VOL. 129 | NO. 160 | Monday, August 18, 2014
PILOT Critics Push for Fuller Accounting
By Bill Dries
One of the most vocal critics of payment-in-lieu-of-taxes economic development incentives – or PILOTs – says he intends to make them an issue in the 2015 Memphis elections.
Rev. Kenneth Whalum Jr. said his problem with the property tax abatements is the lack of disclosure about their details and how companies getting them have met the goals of creating jobs for Memphians.
“If I have anything to do with it, PILOTs is going to be a huge issue in the 2015 municipal elections. Why shouldn’t they be?” Whalum said on the WKNO-TV program “Behind the Headlines.”
Memphis Fire Fighters Association president Thomas Malone and Rev. Kenneth Whalum Jr. are among the most vocal critics of the city’s use of payment-in-lieu-of-taxes incentives for economic development.
The program, hosted by Eric Barnes, publisher of The Daily News, can be seen on The Daily News Video page, video.memphisdailynews.com.
It is the second half of a two-episode discussion about the property tax incentives that have become part of the volatile political discussion surrounding city finances, cuts in health insurance coverage and proposed pension changes.
“If they were all doing good, would they be coming after the employee benefits? Would they be balancing the budget on the backs of the employees?” said Thomas Malone, president of the Memphis Fire Fighters Association. “If these things were working and generating the economic income that they are supposed to do, they wouldn’t be trying to take retirees’ insurance. They wouldn’t be trying to take the pension.”
Whalum and Malone say they aren’t opposed to all PILOTs but want a fuller accounting and that they are critical of the expansion of the incentives to retain existing businesses.
The use of the tax incentives specifically to retain businesses and corporations in the city could get renewed attention and debate as city and county leaders began last week trying to counter incentives DeSoto County is offering Cummins Inc. to convince the diesel engine manufacturer to move most of its operations to North Mississippi.
“It has now become an entitlement program,” Malone said. “If you have a PILOT and you want another one and you don’t get it, they say, ‘We’ll move,’ and now they’ve added retention and expansion to the PILOT program. Where is the benefit? … To me, that’s almost like extortion.”
Reid Dulberger, CEO of the Economic Development Growth Engine of Memphis and Shelby County, which is among the agencies granting the tax abatements, said on the same program a week earlier that the payment-in-lieu-of-taxes agreements generate more in tax revenue than is abated and have an immediate positive economic impact. He also countered that the tax revenue generated is not revenue the city and county would otherwise have had anyway.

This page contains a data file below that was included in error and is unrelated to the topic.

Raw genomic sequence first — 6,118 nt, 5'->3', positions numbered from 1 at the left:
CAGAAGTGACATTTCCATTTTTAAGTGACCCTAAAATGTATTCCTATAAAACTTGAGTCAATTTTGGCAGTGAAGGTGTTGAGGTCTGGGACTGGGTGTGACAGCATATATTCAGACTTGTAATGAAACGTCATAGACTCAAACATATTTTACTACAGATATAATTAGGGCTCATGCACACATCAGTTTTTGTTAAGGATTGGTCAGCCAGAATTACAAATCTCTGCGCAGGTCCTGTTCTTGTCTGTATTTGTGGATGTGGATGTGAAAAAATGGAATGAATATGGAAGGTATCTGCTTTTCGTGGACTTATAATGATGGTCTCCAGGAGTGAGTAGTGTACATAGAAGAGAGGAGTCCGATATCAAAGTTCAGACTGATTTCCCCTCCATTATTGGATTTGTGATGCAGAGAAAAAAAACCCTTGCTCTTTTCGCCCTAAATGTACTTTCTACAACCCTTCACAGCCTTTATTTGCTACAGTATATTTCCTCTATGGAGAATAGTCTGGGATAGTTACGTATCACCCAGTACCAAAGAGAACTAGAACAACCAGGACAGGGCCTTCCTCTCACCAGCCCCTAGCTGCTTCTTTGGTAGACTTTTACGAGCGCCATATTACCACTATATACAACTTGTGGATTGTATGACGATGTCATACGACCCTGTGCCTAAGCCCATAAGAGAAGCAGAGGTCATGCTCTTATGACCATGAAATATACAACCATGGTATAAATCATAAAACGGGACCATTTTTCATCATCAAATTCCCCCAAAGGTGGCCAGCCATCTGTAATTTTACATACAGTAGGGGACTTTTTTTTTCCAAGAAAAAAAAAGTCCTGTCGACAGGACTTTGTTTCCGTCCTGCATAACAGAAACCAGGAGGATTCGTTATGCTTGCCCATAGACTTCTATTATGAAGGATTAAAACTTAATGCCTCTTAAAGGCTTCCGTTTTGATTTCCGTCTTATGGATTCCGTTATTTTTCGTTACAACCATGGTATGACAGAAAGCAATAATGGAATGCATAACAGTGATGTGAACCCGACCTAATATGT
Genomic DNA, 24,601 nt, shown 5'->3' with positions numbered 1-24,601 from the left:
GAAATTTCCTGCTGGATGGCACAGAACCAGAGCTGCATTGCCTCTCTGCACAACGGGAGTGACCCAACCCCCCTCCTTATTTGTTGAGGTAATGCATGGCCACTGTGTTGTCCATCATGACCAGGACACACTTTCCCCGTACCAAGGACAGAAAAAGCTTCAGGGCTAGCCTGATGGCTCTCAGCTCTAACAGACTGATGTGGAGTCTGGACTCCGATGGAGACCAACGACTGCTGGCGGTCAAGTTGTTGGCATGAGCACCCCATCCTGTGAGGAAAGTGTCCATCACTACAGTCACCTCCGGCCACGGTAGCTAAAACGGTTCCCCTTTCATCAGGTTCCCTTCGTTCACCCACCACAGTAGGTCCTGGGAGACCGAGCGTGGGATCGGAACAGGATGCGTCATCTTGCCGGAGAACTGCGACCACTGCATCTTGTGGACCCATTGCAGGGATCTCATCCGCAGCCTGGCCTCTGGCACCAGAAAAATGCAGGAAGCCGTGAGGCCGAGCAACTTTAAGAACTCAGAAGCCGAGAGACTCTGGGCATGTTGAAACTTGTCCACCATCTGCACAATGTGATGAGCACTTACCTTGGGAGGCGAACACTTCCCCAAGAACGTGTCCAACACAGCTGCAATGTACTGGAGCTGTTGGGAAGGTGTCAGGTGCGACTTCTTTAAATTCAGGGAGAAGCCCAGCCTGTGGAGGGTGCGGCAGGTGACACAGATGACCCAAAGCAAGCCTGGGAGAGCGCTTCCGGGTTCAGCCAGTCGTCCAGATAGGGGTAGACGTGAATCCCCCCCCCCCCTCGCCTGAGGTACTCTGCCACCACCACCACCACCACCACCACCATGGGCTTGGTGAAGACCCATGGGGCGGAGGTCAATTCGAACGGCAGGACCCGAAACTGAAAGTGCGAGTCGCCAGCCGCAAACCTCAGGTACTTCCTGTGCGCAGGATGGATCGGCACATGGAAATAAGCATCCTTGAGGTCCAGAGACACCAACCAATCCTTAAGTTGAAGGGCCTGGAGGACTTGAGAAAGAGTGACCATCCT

“My response is I don’t believe them,” Whalum said. “I don’t believe their numbers. Why would any of us believe their numbers? Their numbers come from them. … I would like to see … a complete accounting of every existing PILOT, every past PILOT and every PILOT that is still being granted. Right now, we are hemorrhaging tax base and nobody is stopping it.”
The incentives debate is related to the political struggle over the change in benefits and pensions in city government in which the Greater Memphis Chamber has put its newfound political voice behind the changes. The chamber also backs the payment-in-lieu-of-taxes as necessary for economic growth.
Whalum is critical of the chamber’s “overly aggressive involvement” in the issue.
“Somebody is definitely getting benefits from PILOTs. Until there is a complete and thorough accounting of every PILOT that has been issued in the past, present and future, we won’t know who’s getting those benefits,” he said. “How do we know what’s benefiting the people whose taxes are being given away?”
Malone disputes EDGE’s view that many of the tax incentives have worked out.
“We looked at some that do work, let’s be honest,” he said. “But the reality is about 63 percent of these aren’t working. That’s where we went on the attack. If they are not working, then to us, it’s like corporate welfare. You are getting something for nothing.”
For the coming election year in city politics, Whalum wants to compare contributions to candidates to the list of companies receiving tax abatements or those connected to the companies.
“There is a darker side to this picture. What if – I’m not saying this is the case – what if as a result of a complete accounting we find that there are connections between PILOT recipients and politicians who vote on these kinds of incentives?” he asked. “What if we find out that the millions of dollars that are being given away by taxpayers in Memphis and Shelby County are being used to make philanthropic donations, to make campaign contributions. That’s not legal. But we won’t know that until we have a complete accounting.”